The “S-Word”

Compiled by Hanlie Wentzel on 16 Aug 2015.

The mainstream perception of homeschool students is that they are an antisocial bunch, toiling away lonely hours at a kitchen table with only their parents for friends. But homeschoolers themselves will tell you that socialization—the “S-word,” as some call it—is really a nonissue.

Research carried out on homeschooling found that most homeschooled children are socially adept, possess a positive self-image, are active in areas requiring leadership skills and are usually more mature. This does not mean that positive socialization automatically happens if you homeschool, but as with anything else, it is most probably easier than when children are attending public school.

What is the question?


To most non-homeschoolers the socialization question is actually: “What about regular exposure to peers of the same age and grade?” When you force them to stop and think about it deeper, even they will realize the foolishness of the question. In which places other than school does a person need to interact only with people his/her own age?

Nowhere is a person required to be friends only with his/her own age or socially limited network. In the real world, there will be work to be done within teams consisting of a whole lot of different personalities, with different backgrounds and ages. If people think that homeschoolers are isolating their children from the world, just point them to the isolation of school and how totally ‘unreal’ the school setup is to the real world out there.

Homeschoolers tend to be actively involved in community, including their children with them, interacting with the very real world.

What should be the real question?


If socialization is defined as “the process of instilling social skills necessary for relating effectively to other people” then one should be willing to agree that a healthy home is the more appropriate environment to learn social skills than a school environment.

In most research studies done anywhere in the world, public schools DO NOT deliver mature adults knowing how to relate to other people with the proper respect, self-esteem and communication skills required.

Dr Gordon Neufeld (Neufeld institute, Canada) actually states that there is a problem in society caused by schools, where children are NOT socialized effectively to integrate into society. He actually states that ” Home education is the hope for socialization.”

It is really very logical that a healthy home will have better results since children learn from models, and in healthy homes, mature adults model effective communication and relationship skills. In schools the models are only other ‘foolish’, immature, selfish children. In a healthy home, social skills are constantly and consistently modeled, trained and corrected.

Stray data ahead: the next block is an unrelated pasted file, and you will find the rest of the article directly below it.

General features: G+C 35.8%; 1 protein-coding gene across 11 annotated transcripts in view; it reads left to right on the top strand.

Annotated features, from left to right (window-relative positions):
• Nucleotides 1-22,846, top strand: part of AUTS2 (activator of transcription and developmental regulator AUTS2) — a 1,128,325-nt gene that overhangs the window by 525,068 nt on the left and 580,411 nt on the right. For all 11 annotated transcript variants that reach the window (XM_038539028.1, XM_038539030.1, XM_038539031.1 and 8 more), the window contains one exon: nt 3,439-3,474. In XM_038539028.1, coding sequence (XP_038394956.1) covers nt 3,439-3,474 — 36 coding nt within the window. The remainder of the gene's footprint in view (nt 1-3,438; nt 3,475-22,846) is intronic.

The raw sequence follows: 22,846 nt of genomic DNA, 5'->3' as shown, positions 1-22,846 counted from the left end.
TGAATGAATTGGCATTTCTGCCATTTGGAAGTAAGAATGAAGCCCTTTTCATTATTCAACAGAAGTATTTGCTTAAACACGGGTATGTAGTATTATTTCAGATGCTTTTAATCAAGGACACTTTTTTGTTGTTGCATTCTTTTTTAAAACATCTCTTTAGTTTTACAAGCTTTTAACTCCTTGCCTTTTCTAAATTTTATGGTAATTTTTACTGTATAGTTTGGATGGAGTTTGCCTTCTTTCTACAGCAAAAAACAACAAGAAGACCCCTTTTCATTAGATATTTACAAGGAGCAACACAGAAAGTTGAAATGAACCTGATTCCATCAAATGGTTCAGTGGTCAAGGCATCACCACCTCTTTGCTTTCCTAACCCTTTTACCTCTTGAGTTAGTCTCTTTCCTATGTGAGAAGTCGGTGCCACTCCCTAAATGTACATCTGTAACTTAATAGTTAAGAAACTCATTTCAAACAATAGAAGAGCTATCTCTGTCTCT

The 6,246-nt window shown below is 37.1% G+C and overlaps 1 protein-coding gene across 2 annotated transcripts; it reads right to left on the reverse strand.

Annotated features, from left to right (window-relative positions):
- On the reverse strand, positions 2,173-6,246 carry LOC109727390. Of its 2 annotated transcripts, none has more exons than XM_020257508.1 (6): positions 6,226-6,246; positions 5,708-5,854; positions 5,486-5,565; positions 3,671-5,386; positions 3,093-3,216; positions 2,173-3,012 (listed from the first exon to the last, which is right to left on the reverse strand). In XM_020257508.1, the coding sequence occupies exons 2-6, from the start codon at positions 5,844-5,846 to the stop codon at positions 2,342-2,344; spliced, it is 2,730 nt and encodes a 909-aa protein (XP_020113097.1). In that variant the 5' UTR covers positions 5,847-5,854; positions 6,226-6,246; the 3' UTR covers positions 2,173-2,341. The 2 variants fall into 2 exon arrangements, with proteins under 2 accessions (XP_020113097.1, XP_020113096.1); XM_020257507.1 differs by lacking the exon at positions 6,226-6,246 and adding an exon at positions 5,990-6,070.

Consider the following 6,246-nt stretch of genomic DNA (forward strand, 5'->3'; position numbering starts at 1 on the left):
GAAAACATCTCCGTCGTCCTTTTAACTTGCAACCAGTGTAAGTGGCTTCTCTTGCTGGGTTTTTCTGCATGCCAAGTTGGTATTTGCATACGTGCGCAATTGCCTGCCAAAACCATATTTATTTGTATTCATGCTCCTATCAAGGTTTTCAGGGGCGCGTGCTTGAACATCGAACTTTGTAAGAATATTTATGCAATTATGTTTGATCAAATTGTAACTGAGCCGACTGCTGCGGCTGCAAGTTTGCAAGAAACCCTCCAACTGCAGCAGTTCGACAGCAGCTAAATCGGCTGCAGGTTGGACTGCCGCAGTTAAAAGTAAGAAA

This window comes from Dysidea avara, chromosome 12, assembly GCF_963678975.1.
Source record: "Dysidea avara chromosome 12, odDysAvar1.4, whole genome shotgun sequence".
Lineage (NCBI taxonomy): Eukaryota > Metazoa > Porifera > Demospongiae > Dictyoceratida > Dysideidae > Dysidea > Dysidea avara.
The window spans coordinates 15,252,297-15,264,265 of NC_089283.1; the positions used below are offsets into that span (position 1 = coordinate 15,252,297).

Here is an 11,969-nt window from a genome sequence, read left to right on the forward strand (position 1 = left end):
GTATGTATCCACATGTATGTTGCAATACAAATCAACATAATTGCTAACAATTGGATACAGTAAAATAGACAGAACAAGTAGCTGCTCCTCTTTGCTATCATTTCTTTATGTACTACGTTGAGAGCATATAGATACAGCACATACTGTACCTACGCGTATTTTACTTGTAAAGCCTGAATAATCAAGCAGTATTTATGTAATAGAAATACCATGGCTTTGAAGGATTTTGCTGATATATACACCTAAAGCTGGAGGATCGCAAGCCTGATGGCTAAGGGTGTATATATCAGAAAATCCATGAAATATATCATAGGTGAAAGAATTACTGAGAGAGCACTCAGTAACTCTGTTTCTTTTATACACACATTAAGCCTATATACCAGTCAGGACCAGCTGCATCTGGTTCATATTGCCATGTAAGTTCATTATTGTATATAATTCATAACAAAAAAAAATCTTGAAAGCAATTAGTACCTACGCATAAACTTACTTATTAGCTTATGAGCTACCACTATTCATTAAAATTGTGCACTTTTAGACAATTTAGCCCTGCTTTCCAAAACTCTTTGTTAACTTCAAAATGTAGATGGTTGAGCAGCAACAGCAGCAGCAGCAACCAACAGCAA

Socialization as an identity issue


Schools are designed to run as a system, with all its system constraints and restrictions built into it with the objective of producing ‘the same product’. This implies that children are required to conform and to become alike. There is little room for individuality and uniqueness. Performance within the system is rewarded, not personality, neither potential. That is why some perform well and some not.

Either way one is not developing a true identity of yourself, because you are only developing an image of yourself dependent on the system you are in.

How many children learn to adapt and become somebody you are not, in order to ‘fit in’. This happens from very young, even in primary school, and during the high school years this ‘fitting in’ objective is even more important as the result of the well-known peer pressure experienced by all young adults in the world.

The irony of this is, that even when you ‘fit into’ the social order in school, you may always still feel ‘out’, as you have not established your own identity but have only adapted to the school’s image of successful children. Often the school’s definition of success is not the same as the world’s definition of success, (think of Bill Gates) therefore you have to adjust again later in life, in trying to find yourself.

How many people are still struggling with insecurity issues even as an adult, even when they are old enough and should be helping people overcome insecurity issues?

I believe that socialization is a critical issue in society. As homeschoolers we can make a difference in modelling not only positive, but influential social skills stemming from a positive understanding of your own identity in God.

Socialization is therefore an issue that requires more than just the casual glance or shallow thinking it is usually associated with. We must think about this more carefully and encourage our children as well.

Let us, as homeschoolers be the examples of people who really value and model good socialization skills, causing people to feel respected and valued. Let us with our example show the world what socialization is really about.


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